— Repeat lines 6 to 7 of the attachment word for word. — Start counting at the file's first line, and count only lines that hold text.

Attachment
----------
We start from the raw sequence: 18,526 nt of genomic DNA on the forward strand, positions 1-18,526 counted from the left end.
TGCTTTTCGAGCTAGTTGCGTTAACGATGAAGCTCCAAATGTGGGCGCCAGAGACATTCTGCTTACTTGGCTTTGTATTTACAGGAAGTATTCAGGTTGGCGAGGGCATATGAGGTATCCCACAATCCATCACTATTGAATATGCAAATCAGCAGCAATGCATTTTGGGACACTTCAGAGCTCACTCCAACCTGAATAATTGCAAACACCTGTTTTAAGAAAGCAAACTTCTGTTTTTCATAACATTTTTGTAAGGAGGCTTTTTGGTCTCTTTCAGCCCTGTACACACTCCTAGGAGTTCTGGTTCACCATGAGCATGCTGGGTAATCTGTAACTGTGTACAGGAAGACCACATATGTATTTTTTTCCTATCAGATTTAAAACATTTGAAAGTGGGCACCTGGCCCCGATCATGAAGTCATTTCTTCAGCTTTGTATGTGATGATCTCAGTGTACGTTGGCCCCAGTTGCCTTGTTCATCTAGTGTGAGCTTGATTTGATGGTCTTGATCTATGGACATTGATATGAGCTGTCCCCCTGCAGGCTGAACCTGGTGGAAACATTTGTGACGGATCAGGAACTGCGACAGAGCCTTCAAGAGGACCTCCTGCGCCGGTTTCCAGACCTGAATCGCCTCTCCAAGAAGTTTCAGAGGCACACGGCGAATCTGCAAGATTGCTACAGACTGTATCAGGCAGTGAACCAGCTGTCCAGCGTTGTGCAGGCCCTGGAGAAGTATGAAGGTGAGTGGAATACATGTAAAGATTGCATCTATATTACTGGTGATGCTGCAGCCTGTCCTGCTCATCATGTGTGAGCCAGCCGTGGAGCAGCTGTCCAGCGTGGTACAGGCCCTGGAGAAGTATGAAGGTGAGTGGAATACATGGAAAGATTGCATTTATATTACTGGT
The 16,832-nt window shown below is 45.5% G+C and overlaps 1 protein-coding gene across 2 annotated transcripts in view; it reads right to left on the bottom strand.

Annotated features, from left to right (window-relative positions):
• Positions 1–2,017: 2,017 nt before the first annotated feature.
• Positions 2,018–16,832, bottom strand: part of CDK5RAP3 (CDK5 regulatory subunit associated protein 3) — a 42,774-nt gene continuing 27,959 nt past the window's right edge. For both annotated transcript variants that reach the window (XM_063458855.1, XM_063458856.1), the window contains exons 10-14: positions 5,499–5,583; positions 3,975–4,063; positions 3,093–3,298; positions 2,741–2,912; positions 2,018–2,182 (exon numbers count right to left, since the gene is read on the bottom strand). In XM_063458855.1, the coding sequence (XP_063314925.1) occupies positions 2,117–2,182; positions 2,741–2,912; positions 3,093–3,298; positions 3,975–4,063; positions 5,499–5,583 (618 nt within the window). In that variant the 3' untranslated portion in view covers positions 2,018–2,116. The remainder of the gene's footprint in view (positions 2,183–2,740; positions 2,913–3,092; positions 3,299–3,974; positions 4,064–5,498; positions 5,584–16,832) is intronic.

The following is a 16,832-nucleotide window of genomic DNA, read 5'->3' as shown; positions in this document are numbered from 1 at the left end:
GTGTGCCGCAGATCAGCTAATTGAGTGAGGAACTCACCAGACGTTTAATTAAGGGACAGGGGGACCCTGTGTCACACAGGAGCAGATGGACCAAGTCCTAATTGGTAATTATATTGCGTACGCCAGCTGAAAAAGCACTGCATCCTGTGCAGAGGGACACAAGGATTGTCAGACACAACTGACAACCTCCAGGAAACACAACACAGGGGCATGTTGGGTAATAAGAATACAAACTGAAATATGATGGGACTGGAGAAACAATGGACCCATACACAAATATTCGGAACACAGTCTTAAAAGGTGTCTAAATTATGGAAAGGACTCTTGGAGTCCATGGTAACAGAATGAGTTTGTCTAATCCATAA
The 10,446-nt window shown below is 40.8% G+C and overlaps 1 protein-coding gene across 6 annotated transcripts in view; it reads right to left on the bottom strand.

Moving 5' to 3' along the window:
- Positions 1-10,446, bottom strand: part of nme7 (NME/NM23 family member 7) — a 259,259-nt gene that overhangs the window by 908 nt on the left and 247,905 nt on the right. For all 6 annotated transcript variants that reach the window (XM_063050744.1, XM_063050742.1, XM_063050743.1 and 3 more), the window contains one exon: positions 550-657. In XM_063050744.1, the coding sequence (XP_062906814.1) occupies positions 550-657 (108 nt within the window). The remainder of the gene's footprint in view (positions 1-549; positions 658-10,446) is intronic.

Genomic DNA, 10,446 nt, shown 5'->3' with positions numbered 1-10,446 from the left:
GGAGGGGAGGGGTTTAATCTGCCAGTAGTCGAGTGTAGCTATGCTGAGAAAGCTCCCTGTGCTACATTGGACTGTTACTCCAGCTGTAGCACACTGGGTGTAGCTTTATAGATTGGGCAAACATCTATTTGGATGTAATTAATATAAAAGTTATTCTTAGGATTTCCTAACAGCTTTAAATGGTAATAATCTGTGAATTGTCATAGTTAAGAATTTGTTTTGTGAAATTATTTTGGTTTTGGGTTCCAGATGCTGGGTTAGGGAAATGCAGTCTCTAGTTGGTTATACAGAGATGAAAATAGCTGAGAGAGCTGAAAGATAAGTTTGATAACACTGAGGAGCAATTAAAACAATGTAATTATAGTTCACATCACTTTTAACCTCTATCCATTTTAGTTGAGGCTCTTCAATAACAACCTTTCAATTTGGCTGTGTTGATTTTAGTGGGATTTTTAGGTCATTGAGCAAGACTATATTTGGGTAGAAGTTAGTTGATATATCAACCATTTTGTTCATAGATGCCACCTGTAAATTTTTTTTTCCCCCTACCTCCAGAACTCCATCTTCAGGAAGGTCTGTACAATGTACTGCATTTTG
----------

• Positions 2,018–16,832, bottom strand: part of CDK5RAP3 (CDK5 regulatory subunit associated protein 3) — a 42,774-nt gene continuing 27,959 nt past the window's right edge. For both annotated transcript variants that reach the window (XM_063458855.1, XM_063458856.1), the window contains exons 10-14: positions 5,499–5,583; positions 3,975–4,063; positions 3,093–3,298; positions 2,741–2,912; positions 2,018–2,182 (exon numbers count right to left, since the gene is read on the bottom strand). In XM_063458855.1, the coding sequence (XP_063314925.1) occupies positions 2,117–2,182; positions 2,741–2,912; positions 3,093–3,298; positions 3,975–4,063; positions 5,499–5,583 (618 nt within the window). In that variant the 3' untranslated portion in view covers positions 2,018–2,116. The remainder of the gene's footprint in view (positions 2,183–2,740; positions 2,913–3,092; positions 3,299–3,974; positions 4,064–5,498; positions 5,584–16,832) is intronic.

The following is a 16,832-nucleotide window of genomic DNA, read 5'->3' as shown; positions in this document are numbered from 1 at the left end: